Couple of updates since the last addition to our ongoing flu story (we will launch a new one tomorrow for any updates during the day): The city of Seattle has added extra resources to its home page, including a special section about the flu; see it here. The city also has joined with Seattle Public Schools in the announcement of three schools (NOT in West Seattle) now closing for at least a week because of flu concerns, and asking that students from those schools be kept at home. Here are the latest announcements (and a map of those three schools’ locations):
View Three schools closed in a larger map
First, here’s the district’s announcement that Madrona K-8, Stevens Elementary, and Aki Kurose Middle School are the three schools now closed.
Mayor Greg Nickels, Seattle Schools Superintendent Dr. Maria L. Goodloe-Johnson and Public Health Director Dr. David Fleming today urged parents to keep children at home if their schools are closed due to possible swine flu.
City, school and public health officials strongly discourage parents from dropping off kids at libraries, community centers or other public facilities. The virus is spread person-to-person, mainly through the coughs and sneezes of sick people. It is important that kids stay home to avoid the risk of spreading infection.
“Bringing children to public libraries, community centers or other public facilities defeats the purpose of closing schools,” said Nickels. “We understand that keeping kids at home presents child-care challenges for some families, but we’re asking the community to work together for the safety of our children and others.”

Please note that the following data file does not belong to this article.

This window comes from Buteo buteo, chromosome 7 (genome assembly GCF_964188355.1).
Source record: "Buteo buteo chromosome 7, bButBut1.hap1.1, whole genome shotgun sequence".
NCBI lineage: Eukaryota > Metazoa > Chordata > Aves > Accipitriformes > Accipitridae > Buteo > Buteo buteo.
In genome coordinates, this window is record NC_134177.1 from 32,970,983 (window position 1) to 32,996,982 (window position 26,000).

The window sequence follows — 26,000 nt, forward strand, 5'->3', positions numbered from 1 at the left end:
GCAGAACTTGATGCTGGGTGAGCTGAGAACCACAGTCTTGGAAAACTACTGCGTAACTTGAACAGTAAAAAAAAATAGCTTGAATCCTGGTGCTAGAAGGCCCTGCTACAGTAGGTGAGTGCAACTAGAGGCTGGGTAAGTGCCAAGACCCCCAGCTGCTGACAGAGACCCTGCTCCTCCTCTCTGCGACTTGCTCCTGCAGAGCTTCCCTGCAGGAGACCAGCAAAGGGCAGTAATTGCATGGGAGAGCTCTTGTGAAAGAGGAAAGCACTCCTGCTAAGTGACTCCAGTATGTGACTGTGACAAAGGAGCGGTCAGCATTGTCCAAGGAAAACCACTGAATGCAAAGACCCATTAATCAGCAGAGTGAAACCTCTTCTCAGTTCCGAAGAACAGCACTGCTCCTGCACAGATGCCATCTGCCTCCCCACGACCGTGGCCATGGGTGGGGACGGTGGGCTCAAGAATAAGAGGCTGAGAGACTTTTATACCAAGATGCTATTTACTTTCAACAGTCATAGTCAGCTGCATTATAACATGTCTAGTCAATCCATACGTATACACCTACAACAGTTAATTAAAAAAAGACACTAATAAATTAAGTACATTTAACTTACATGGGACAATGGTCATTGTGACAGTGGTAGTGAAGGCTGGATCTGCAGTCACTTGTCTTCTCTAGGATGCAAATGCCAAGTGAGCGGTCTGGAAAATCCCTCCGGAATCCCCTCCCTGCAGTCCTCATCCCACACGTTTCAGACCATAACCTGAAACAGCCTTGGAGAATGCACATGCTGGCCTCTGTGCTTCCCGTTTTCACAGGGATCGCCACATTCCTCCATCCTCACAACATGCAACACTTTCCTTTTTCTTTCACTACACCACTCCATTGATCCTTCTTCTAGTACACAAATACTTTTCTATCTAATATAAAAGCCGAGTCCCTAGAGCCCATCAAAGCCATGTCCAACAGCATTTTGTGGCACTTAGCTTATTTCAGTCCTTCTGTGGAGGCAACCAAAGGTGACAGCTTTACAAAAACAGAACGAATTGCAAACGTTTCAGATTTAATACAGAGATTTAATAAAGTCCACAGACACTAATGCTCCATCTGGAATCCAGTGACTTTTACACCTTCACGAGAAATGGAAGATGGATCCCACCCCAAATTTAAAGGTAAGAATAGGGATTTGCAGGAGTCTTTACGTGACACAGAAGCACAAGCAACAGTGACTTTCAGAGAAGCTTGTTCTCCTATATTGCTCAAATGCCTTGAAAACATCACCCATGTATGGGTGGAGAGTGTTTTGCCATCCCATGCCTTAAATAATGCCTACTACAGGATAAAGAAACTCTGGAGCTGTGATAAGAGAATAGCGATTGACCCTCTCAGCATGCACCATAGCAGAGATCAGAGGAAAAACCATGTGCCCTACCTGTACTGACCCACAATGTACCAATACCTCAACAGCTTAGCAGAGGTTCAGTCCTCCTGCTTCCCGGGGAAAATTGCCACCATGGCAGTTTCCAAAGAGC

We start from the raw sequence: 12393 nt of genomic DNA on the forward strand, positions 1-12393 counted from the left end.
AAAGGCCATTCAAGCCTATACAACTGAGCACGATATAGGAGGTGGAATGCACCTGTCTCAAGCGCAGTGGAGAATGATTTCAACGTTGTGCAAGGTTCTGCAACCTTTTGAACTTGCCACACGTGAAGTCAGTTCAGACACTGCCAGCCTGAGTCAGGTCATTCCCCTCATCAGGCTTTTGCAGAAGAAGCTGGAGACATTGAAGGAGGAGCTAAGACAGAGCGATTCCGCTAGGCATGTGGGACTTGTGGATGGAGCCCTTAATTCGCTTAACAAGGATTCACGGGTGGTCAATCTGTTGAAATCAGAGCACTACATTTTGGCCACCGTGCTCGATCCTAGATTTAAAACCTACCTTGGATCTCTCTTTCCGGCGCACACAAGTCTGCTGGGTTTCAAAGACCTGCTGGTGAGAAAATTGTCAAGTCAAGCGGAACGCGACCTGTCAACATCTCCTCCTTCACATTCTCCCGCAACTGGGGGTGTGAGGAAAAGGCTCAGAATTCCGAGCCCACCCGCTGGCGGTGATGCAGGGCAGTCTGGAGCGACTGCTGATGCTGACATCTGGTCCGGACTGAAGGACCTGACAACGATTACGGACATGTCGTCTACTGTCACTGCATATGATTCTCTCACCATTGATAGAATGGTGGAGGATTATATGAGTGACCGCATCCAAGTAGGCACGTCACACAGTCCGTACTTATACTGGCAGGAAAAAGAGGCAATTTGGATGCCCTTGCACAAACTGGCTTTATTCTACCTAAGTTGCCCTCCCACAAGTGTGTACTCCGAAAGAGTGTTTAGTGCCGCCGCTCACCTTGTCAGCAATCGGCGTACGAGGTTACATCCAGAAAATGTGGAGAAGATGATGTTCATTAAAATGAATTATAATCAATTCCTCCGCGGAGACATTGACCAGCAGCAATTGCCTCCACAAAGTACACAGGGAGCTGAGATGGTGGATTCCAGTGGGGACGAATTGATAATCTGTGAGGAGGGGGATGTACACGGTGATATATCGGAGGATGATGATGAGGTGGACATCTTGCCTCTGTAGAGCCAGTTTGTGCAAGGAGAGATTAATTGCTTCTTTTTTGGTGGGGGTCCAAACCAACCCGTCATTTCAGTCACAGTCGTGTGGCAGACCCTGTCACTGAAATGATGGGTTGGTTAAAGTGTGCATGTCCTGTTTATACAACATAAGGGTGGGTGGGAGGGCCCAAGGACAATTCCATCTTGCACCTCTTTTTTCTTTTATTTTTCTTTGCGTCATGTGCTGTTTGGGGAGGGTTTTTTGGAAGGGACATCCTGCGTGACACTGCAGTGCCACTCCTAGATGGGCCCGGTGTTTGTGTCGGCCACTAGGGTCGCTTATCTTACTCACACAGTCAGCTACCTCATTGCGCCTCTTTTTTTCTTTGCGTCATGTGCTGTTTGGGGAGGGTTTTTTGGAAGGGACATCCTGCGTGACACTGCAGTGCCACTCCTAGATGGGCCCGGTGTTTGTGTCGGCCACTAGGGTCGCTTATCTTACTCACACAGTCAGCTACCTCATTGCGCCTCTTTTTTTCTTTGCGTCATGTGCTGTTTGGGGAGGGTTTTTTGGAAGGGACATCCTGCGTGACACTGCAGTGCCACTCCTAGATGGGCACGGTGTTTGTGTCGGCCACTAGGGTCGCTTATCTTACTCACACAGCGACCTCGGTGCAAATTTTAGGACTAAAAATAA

“We’re closing schools out of an abundance of caution,” said Fleming. “The purpose is to reduce the risk for the infection to spread quickly in a close network, which is why it’s important that these same people don’t gather in different locations. If your child is from a closed school, please help protect him or her and the community by not dropping them off at community centers or libraries.”
“We continue to work closely with public health officials and follow their recommendations which are made in the best interest of our students,” said Goodloe-Johnson. “Resuming our normal activities will take all of us doing our part – that includes keeping children at home and supporting families in our community to quickly find good arrangements for children whose schools are closed.”
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